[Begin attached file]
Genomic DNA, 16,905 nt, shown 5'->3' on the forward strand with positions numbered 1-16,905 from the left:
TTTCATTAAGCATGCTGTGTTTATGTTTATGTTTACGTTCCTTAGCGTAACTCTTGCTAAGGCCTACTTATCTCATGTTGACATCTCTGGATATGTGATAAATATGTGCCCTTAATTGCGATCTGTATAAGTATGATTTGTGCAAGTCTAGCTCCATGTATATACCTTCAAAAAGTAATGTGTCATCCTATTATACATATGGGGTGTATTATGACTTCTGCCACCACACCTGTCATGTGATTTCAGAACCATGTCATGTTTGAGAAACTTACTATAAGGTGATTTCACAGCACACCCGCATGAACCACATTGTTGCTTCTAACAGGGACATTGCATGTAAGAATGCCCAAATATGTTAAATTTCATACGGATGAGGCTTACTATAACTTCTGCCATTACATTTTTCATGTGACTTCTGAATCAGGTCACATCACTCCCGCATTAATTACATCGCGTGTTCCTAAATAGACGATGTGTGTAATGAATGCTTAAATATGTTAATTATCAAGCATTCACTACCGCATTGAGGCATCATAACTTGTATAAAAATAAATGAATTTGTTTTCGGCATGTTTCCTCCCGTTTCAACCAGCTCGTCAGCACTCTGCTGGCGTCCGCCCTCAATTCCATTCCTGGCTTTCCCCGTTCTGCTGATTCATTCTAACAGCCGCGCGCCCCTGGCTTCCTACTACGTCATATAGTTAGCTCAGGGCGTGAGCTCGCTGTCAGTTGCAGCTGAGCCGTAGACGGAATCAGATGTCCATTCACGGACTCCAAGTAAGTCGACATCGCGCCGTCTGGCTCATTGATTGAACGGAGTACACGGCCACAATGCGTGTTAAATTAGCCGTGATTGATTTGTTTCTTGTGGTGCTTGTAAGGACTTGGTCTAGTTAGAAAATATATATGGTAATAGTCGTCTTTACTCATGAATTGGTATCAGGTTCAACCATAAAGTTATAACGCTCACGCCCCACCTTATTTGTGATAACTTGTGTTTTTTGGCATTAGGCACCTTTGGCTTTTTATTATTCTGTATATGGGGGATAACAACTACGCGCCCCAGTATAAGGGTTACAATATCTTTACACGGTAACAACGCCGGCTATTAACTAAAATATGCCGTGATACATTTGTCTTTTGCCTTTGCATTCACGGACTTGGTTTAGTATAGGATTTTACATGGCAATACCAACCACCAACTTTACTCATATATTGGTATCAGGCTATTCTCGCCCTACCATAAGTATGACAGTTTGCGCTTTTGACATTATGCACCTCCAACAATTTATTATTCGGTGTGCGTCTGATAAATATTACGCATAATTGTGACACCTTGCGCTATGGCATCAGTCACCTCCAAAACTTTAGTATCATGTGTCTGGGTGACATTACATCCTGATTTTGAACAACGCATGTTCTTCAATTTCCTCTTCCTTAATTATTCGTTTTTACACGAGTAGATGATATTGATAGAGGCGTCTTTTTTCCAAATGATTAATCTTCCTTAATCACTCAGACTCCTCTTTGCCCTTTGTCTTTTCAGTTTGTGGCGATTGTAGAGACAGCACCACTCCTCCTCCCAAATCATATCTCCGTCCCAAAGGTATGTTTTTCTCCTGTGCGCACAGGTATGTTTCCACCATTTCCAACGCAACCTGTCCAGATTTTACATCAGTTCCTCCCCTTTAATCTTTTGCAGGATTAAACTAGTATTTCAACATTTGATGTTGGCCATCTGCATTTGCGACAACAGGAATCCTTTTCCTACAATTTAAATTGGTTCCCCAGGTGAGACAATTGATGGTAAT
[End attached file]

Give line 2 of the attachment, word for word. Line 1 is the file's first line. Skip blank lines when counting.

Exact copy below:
TTTCATTAAGCATGCTGTGTTTATGTTTATGTTTACGTTCCTTAGCGTAACTCTTGCTAAGGCCTACTTATCTCATGTTGACATCTCTGGATATGTGATAAATATGTGCCCTTAATTGCGATCTGTATAAGTATGATTTGTGCAAGTCTAGCTCCATGTATATACCTTCAAAAAGTAATGTGTCATCCTATTATACATATGGGGTGTATTATGACTTCTGCCACCACACCTGTCATGTGATTTCAGAACCATGTCATGTTTGAGAAACTTACTATAAGGTGATTTCACAGCACACCCGCATGAACCACATTGTTGCTTCTAACAGGGACATTGCATGTAAGAATGCCCAAATATGTTAAATTTCATACGGATGAGGCTTACTATAACTTCTGCCATTACATTTTTCATGTGACTTCTGAATCAGGTCACATCACTCCCGCATTAATTACATCGCGTGTTCCTAAATAGACGATGTGTGTAATGAATGCTTAAATATGTTAATTATCAAGCATTCACTACCGCATTGAGGCATCATAACTTGTATAAAAATAAATGAATTTGTTTTCGGCATGTTTCCTCCCGTTTCAACCAGCTCGTCAGCACTCTGCTGGCGTCCGCCCTCAATTCCATTCCTGGCTTTCCCCGTTCTGCTGATTCATTCTAACAGCCGCGCGCCCCTGGCTTCCTACTACGTCATATAGTTAGCTCAGGGCGTGAGCTCGCTGTCAGTTGCAGCTGAGCCGTAGACGGAATCAGATGTCCATTCACGGACTCCAAGTAAGTCGACATCGCGCCGTCTGGCTCATTGATTGAACGGAGTACACGGCCACAATGCGTGTTAAATTAGCCGTGATTGATTTGTTTCTTGTGGTGCTTGTAAGGACTTGGTCTAGTTAGAAAATATATATGGTAATAGTCGTCTTTACTCATGAATTGGTATCAGGTTCAACCATAAAGTTATAACGCTCACGCCCCACCTTATTTGTGATAACTTGTGTTTTTTGGCATTAGGCACCTTTGGCTTTTTATTATTCTGTATATGGGGGATAACAACTACGCGCCCCAGTATAAGGGTTACAATATCTTTACACGGTAACAACGCCGGCTATTAACTAAAATATGCCGTGATACATTTGTCTTTTGCCTTTGCATTCACGGACTTGGTTTAGTATAGGATTTTACATGGCAATACCAACCACCAACTTTACTCATATATTGGTATCAGGCTATTCTCGCCCTACCATAAGTATGACAGTTTGCGCTTTTGACATTATGCACCTCCAACAATTTATTATTCGGTGTGCGTCTGATAAATATTACGCATAATTGTGACACCTTGCGCTATGGCATCAGTCACCTCCAAAACTTTAGTATCATGTGTCTGGGTGACATTACATCCTGATTTTGAACAACGCATGTTCTTCAATTTCCTCTTCCTTAATTATTCGTTTTTACACGAGTAGATGATATTGATAGAGGCGTCTTTTTTCCAAATGATTAATCTTCCTTAATCACTCAGACTCCTCTTTGCCCTTTGTCTTTTCAGTTTGTGGCGATTGTAGAGACAGCACCACTCCTCCTCCCAAATCATATCTCCGTCCCAAAGGTATGTTTTTCTCCTGTGCGCACAGGTATGTTTCCACCATTTCCAACGCAACCTGTCCAGATTTTACATCAGTTCCTCCCCTTTAATCTTTTGCAGGATTAAACTAGTATTTCAACATTTGATGTTGGCCATCTGCATTTGCGACAACAGGAATCCTTTTCCTACAATTTAAATTGGTTCCCCAGGTGAGACAATTGATGGTAAT